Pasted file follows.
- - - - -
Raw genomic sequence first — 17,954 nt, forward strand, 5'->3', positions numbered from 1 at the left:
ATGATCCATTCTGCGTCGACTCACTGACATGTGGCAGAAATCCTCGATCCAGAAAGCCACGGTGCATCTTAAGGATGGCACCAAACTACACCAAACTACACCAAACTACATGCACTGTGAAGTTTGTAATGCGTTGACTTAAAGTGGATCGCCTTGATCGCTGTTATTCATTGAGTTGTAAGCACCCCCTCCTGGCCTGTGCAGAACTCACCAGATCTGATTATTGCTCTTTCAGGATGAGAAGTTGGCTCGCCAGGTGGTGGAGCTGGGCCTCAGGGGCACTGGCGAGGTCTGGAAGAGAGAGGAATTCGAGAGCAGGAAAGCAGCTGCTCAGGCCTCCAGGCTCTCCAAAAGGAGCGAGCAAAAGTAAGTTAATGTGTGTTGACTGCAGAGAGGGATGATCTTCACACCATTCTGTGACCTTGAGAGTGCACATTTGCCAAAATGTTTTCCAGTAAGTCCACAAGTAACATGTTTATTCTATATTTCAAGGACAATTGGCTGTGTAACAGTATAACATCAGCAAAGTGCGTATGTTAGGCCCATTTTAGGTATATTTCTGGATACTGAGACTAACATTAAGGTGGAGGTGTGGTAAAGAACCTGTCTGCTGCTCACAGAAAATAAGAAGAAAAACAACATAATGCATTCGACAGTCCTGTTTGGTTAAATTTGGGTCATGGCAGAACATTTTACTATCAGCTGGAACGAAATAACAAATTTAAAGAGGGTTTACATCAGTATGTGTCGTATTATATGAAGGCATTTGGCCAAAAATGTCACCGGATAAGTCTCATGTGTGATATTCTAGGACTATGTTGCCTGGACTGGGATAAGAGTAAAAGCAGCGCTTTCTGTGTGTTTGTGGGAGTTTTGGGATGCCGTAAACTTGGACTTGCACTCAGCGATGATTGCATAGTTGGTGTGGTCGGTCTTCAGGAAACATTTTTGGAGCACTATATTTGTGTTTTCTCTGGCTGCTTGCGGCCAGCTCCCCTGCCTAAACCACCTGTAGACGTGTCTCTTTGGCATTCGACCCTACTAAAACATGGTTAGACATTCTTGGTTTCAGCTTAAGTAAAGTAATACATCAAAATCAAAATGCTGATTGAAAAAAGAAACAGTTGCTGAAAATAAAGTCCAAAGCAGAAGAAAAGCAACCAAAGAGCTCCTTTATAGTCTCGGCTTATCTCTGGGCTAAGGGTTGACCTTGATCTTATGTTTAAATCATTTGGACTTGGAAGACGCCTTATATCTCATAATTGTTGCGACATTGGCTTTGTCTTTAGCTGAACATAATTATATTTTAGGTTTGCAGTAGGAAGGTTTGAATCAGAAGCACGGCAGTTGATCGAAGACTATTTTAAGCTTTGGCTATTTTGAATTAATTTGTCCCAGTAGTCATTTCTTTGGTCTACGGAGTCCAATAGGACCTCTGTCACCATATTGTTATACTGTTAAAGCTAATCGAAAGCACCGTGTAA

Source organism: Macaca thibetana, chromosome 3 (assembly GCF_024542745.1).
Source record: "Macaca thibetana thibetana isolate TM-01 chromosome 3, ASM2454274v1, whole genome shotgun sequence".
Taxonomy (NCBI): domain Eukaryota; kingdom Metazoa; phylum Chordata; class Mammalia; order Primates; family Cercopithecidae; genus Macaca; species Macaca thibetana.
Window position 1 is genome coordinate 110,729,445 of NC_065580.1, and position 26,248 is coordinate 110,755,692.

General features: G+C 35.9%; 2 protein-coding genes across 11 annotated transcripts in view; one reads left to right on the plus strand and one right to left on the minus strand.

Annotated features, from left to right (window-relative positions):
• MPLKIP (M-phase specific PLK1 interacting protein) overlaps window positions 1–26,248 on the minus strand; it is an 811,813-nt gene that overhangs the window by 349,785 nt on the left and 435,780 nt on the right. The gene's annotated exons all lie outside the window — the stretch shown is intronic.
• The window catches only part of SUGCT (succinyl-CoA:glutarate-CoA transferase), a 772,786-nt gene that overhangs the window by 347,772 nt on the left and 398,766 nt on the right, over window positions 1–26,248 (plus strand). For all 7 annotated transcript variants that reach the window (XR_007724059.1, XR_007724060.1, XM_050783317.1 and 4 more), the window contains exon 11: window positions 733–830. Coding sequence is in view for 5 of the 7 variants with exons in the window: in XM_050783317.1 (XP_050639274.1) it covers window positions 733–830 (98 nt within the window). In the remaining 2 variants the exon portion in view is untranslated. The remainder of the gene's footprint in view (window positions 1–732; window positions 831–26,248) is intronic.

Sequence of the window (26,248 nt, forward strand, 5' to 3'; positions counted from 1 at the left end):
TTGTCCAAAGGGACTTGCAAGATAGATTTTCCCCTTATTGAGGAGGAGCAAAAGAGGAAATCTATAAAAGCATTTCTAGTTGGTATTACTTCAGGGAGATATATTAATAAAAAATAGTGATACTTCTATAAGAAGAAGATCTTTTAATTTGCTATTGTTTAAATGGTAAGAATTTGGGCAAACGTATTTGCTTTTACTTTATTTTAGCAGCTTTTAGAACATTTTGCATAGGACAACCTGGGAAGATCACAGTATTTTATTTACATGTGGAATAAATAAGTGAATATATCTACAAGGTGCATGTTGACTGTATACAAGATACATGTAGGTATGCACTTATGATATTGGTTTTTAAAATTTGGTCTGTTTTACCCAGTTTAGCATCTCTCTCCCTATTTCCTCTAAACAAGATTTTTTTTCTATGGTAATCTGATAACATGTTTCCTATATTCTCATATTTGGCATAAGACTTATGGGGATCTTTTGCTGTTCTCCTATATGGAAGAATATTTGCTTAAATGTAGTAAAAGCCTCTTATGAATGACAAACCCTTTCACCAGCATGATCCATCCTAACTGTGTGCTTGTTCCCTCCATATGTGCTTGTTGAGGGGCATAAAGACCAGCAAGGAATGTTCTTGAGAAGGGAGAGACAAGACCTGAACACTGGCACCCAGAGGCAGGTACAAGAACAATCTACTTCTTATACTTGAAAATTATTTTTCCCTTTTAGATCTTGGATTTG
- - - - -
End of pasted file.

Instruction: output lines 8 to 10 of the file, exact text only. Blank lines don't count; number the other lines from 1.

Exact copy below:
Annotated features, from left to right (window-relative positions):
• MPLKIP (M-phase specific PLK1 interacting protein) overlaps window positions 1–26,248 on the minus strand; it is an 811,813-nt gene that overhangs the window by 349,785 nt on the left and 435,780 nt on the right. The gene's annotated exons all lie outside the window — the stretch shown is intronic.
• The window catches only part of SUGCT (succinyl-CoA:glutarate-CoA transferase), a 772,786-nt gene that overhangs the window by 347,772 nt on the left and 398,766 nt on the right, over window positions 1–26,248 (plus strand). For all 7 annotated transcript variants that reach the window (XR_007724059.1, XR_007724060.1, XM_050783317.1 and 4 more), the window contains exon 11: window positions 733–830. Coding sequence is in view for 5 of the 7 variants with exons in the window: in XM_050783317.1 (XP_050639274.1) it covers window positions 733–830 (98 nt within the window). In the remaining 2 variants the exon portion in view is untranslated. The remainder of the gene's footprint in view (window positions 1–732; window positions 831–26,248) is intronic.